How not to despair at the news

It’s hard to follow the news without despairing or being influenced by it in a negative way. It’s good to be informed but please go carefully with it, as you would with a strong substance. The more aware we are, the more sensitive and open-minded; and the more sensitive and open-minded, the more pain we are able to feel. Unchecked thoughts can easily spiral into cynicism and despair – which are helpful to no-one. These are some pointers which I’ve found helpful:

  • Focus on what you can do day-to-day. Don’t despair that you can’t do more: you are doing your best. All the responsibility in the world does not rest solely on your shoulders. It’s shared with 7 billion people.
  • Don’t let news sites dictate your mood. It can get addictive, and not in a good way. Unless your job depends on it – and sometimes even when it does – it’s ok to miss it for a day or even more. If you want to feel fulfilled, spend your time doing stuff which makes you feel fulfilled, far more often than you do stuff which makes you despair (hello, news).
  • When I read a newspaper, it seems to me that the world is full of terrible things. But when I look in front of me, for the most part this world here and now does not reflect that at all. Do your own investigating, and look for the whole truth. For survival reasons, the human brain has severe negativity bias; fight it with the good stuff. Consider, how many people led good lives today? Certainly far more than people who were killed. Always notice and dwell on the kindness and thoughtfulness which is happening around you. It doesn’t make great newspaper copy, but it’s great copy for your brain.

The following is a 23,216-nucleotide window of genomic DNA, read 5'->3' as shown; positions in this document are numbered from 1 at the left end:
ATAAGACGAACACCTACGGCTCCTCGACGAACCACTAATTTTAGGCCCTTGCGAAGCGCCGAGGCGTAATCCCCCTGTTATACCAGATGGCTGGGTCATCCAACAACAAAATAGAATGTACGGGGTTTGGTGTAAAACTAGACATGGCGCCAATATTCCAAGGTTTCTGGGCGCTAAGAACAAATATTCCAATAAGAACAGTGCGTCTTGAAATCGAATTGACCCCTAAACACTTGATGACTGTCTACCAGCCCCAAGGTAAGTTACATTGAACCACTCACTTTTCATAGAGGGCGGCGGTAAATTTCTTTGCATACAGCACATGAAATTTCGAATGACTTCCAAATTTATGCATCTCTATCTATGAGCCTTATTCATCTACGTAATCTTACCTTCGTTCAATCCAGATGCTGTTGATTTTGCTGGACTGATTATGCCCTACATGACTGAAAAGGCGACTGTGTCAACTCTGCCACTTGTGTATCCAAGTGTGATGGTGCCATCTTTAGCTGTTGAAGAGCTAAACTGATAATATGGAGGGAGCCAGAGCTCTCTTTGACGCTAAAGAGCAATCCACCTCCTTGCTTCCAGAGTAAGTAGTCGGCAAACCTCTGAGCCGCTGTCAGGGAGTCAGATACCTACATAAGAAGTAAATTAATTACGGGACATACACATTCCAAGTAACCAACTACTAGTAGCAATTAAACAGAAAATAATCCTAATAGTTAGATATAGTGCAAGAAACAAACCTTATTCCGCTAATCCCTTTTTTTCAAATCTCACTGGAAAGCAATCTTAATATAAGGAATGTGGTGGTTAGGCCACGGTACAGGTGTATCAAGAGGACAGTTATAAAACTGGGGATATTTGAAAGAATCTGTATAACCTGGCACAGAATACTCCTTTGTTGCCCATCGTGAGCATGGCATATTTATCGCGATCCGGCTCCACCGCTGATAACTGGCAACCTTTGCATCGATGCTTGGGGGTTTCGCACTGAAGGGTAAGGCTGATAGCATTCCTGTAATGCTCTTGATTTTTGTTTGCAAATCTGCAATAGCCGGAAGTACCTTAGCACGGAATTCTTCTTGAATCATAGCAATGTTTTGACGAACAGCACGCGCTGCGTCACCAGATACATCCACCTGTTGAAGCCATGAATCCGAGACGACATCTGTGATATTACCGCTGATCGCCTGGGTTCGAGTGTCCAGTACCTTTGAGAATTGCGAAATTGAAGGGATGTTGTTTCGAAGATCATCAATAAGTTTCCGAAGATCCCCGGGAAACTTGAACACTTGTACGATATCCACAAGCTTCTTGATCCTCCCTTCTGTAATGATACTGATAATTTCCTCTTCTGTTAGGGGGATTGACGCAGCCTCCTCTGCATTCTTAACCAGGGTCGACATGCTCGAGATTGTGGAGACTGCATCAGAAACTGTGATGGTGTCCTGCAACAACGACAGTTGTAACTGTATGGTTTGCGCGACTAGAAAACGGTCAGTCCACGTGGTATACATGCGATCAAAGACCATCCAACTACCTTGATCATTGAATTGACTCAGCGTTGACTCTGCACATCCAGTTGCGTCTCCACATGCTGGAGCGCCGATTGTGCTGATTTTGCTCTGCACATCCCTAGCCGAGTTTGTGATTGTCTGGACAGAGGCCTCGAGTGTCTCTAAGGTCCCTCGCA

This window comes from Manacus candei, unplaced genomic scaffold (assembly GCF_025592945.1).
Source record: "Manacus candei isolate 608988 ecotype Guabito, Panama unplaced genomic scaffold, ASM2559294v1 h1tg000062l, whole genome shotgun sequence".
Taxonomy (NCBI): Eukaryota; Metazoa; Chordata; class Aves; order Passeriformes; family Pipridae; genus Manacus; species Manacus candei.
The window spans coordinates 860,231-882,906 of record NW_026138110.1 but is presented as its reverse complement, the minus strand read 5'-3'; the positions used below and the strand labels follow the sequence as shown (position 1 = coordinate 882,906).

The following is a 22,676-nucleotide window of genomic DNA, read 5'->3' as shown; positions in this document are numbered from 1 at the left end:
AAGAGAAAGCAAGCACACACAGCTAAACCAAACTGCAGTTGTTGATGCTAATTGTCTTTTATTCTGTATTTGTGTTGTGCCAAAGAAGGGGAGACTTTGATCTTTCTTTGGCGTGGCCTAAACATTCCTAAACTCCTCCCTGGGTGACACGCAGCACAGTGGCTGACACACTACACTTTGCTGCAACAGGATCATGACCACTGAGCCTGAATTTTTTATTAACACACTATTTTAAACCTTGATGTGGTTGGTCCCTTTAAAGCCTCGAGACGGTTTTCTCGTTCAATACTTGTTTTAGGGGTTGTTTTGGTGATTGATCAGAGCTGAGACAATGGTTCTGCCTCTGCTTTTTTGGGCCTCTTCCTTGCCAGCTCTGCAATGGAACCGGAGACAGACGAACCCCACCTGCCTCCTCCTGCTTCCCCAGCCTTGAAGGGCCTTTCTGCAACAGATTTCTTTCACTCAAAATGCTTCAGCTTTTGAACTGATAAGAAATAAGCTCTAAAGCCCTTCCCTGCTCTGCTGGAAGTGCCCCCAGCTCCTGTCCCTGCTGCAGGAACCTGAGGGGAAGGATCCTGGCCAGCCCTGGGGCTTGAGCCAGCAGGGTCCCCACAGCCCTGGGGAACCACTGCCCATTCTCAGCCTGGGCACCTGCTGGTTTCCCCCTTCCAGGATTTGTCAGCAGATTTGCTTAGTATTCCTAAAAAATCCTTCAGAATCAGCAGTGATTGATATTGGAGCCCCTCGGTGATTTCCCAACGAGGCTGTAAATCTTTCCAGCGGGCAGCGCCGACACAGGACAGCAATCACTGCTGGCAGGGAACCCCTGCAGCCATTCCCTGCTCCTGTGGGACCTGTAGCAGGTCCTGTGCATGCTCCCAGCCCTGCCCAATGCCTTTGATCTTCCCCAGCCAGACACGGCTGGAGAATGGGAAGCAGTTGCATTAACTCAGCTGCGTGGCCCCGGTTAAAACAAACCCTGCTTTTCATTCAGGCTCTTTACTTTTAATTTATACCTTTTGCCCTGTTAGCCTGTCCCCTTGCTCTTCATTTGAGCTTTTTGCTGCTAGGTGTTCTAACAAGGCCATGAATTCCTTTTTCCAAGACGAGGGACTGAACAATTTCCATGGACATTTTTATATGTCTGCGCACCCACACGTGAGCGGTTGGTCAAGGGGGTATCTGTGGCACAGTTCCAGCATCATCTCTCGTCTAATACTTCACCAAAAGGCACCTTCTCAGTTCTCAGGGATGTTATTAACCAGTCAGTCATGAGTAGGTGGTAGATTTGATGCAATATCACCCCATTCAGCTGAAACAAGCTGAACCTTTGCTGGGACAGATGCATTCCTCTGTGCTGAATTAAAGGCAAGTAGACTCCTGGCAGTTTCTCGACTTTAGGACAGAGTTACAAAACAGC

• Your life is much greater than the thoughts in your head. As you read the news you imagine the horrors going on in the world. But even if the horrors themselves were real when they happened a day or two ago, your images of them are not. Focus on building up that which is real to you: community relationships. Community initiatives. Your family. Your passions. Your immediate environment. This is your life, and if it isn’t good already, it’s certainly got the potential to be.
  • If you were profiled in a newspaper headline, it’s unlikely that all the positive things you have to offer would be given a fair mention. The same is true of entire countries. They aren’t what they look like, minimised into a story from a judgmental distance – so don’t waste time judging them. Unless they’re war zones, if you can, travel there to enjoy them instead.

So much of the way news happens in our lives has the effect of creating conflict, separation and harsh opinions. Notice how that feels in your body as you read or watch the news, and make a decision not to be led by it.

19th September 2014

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